Joel Miller, Bad Trip: How the War on Drugs Is Destroying America; (Nashville, Tenn.: WND Books, 2004).
Jeffrey A. Miron, Drug War Crimes: The Consequences of Prohibition; (Oakland, Ca.: The Independent Institute, 2004).
War has become a centerpiece of American politics. The war on terrorism is the focus of U.S. foreign policy. A real war is being fought in Iraq. Jimmy Carter proclaimed the “moral equivalent of war” over energy. Some analysts are advocating a war on obesity.
But the longest-running ongoing “war” is the war on drugs. For decades the U.S. government has attempted to suppress the use and sale of illicit substances. Alcohol and tobacco once were on the prohibited list but now are legal. Cocaine and marijuana, which once were legal, are now banned.
Two new books persuasively argue that this campaign has been not just ineffective, but counterproductive. In the words of Joel Miller, “Prohibition is supposed to make America better. In reality it makes it manifestly worse — just like a drug trip gone bad.”
Neither Miller nor Jeffrey Miron, an economics professor at Boston University, advocates drug use. Indeed, Miller notes that he has never tried drugs and has no interest in doing so. But they argue that the practical consequences of prohibition are negative.
The costs of drug abuse are obvious: “Some people ruin their lives with drugs,” notes Miron. “The right question for policy analysis, however, is not whether drugs are sometimes misused but whether policy reduces that misuse, and at what cost.”
The answer of both authors is that the government only ineffectively cuts drug abuse, and does so at a very high social cost. Miron takes an unusual economic look at drug prohibition. Reviewing alcohol prohibition, he concludes that the attempt to stop Americans from drinking cut cirrhosis deaths by 10 to 20 percent: “This is not a trivial effect, but it is far smaller than suggested by many advocates of prohibition.”
Miron also points to the experience of the dozen American states that have decriminalized marijuana. Although the evidence is limited, there was little increase in drug use. After reviewing the cases of Australia, Europe, and Japan, which are less restrictive than America, Miron finds that “there is no evidence these countries have higher drug use rates; indeed the U.S. rate frequently exceeds that in most other countries.”
This suggests that culture is more important than the law in determining drug demand. Moreover, prohibition obviously doesn’t work well. Miller explores the relative ineffectiveness of government interdiction efforts. By some estimates, law enforcement stops just 10 percent of the illicit supply — leaving abundant drugs and declining prices.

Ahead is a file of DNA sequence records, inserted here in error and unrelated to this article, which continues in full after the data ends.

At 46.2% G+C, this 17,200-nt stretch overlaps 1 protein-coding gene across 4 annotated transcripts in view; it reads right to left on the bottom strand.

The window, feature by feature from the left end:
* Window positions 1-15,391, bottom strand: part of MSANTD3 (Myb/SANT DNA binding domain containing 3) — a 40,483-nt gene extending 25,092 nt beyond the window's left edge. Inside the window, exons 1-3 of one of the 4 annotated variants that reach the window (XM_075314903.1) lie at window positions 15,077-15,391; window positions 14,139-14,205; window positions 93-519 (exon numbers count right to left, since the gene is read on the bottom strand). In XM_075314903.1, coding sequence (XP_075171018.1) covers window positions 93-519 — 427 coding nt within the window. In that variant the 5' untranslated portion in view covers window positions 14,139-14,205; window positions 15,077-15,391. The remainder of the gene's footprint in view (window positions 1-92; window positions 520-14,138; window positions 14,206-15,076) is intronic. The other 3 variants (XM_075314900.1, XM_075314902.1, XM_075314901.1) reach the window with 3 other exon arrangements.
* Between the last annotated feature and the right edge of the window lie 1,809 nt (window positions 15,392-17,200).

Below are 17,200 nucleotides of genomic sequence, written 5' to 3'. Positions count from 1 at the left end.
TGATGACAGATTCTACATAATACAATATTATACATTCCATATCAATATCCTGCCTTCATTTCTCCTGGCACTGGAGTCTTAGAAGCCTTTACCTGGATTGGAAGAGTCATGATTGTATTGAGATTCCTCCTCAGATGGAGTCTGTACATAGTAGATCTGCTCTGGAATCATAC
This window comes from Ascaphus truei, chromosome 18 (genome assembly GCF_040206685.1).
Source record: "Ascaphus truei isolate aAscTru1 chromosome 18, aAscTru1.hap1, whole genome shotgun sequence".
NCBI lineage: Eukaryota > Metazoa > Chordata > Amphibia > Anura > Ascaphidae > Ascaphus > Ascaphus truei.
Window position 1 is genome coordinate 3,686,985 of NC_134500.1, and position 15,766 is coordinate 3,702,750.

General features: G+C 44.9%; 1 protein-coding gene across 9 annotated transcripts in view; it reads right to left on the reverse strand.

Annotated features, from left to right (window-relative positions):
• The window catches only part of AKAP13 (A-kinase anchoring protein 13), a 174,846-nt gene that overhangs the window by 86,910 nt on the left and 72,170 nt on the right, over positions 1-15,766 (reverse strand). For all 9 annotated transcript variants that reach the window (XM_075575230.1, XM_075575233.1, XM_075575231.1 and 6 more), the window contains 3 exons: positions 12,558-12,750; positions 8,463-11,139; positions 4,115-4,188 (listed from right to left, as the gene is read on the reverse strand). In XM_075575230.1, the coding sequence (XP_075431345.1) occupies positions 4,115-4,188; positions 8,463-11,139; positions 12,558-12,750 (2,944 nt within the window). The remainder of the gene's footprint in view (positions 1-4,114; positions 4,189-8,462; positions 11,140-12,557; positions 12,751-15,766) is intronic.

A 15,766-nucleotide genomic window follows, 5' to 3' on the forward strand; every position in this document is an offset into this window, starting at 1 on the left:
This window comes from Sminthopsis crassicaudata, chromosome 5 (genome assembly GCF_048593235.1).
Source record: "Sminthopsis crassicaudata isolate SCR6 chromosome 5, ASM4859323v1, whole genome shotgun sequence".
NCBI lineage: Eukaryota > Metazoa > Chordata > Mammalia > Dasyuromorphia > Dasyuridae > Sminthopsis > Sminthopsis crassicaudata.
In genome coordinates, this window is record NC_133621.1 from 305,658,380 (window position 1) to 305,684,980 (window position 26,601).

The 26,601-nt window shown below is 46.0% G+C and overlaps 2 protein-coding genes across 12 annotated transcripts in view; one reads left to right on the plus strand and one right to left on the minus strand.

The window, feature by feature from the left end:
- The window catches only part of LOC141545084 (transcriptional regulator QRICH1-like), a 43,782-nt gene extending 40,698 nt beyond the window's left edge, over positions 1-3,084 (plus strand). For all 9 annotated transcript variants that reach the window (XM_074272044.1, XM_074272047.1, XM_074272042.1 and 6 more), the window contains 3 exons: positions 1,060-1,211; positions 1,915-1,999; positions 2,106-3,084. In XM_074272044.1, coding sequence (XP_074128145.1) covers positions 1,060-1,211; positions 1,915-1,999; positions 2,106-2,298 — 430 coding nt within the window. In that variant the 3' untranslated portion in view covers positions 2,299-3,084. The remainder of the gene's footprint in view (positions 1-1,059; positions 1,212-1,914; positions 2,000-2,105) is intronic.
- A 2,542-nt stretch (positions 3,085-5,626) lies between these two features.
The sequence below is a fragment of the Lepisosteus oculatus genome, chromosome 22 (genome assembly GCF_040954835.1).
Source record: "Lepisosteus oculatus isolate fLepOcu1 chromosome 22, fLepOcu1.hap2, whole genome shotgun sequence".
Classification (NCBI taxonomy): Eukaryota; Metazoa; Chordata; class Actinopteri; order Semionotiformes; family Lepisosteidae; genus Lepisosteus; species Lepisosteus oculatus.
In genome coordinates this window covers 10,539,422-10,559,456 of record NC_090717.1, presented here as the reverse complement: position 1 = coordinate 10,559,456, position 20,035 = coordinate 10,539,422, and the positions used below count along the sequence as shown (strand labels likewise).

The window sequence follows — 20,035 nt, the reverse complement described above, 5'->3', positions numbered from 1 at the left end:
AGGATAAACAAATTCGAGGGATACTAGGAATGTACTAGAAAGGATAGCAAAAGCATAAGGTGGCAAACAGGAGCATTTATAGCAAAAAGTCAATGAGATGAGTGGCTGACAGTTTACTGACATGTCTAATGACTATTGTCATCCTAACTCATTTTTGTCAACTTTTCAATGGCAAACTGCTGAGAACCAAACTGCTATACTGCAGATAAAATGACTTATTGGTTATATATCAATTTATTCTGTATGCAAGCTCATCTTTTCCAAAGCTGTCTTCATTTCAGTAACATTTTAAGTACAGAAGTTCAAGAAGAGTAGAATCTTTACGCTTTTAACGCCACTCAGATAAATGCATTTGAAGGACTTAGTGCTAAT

Indeed, the vast profits of trafficking encourage smugglers to be more innovative than the police. Writes Miller, “When dealers sound more like business-school graduates than hustlers and brand their produce like desktop PCs and designer-name chef’s knives — all despite the best efforts of police — perhaps people should begin questioning whether those efforts actually serve any use.”
If drug prohibition were merely ineffective, it wouldn’t matter too much. There is, of course, the $33 billion or so spent to enforce the drug laws, but the cost of attempting to prevent millions of Americans from voluntarily using drugs has been far, far higher.
Problem one, analyzed by Miller, is crime. He finds that drugs are not crimogenic, that is, drugs do not cause users to commit crime: “An overwhelming percentage of drug users never thump old ladies, loot convenience stores, beat their children, or shoot police officers.” Even PCP, research suggests, while creating agitation and disorientation, does not induce violence.
In contrast, drug prohibition inevitably generates crime. Those who use drugs do so illegally. Consumers who steal to fund their habits have to steal more when drug prices rise because of prohibition. More important, notes Miller, “Because the illegality of the drug trade removes legal protection from its participants, the business is subject to brutality.” Traffickers settle their disputes with guns rather than lawsuits.
Equally disturbing is the problem of police corruption. There always have been bad cops, but the greatest temptation is posed by ongoing and profitable criminal enterprises, such as the drug trade. It was a problem during Prohibition. The opportunity for vice is even greater today.
Writes Miller, “Crooked cops are empowered by prohibition because it gives them an incredibly valuable asset. Police are in the unique position to insulate drug dealers from arrest, something drug dealers appreciate and richly reward. If the price is right, an even sexier bargain can be arranged — one in which Johnny Flatfoot actually runs off competitors.”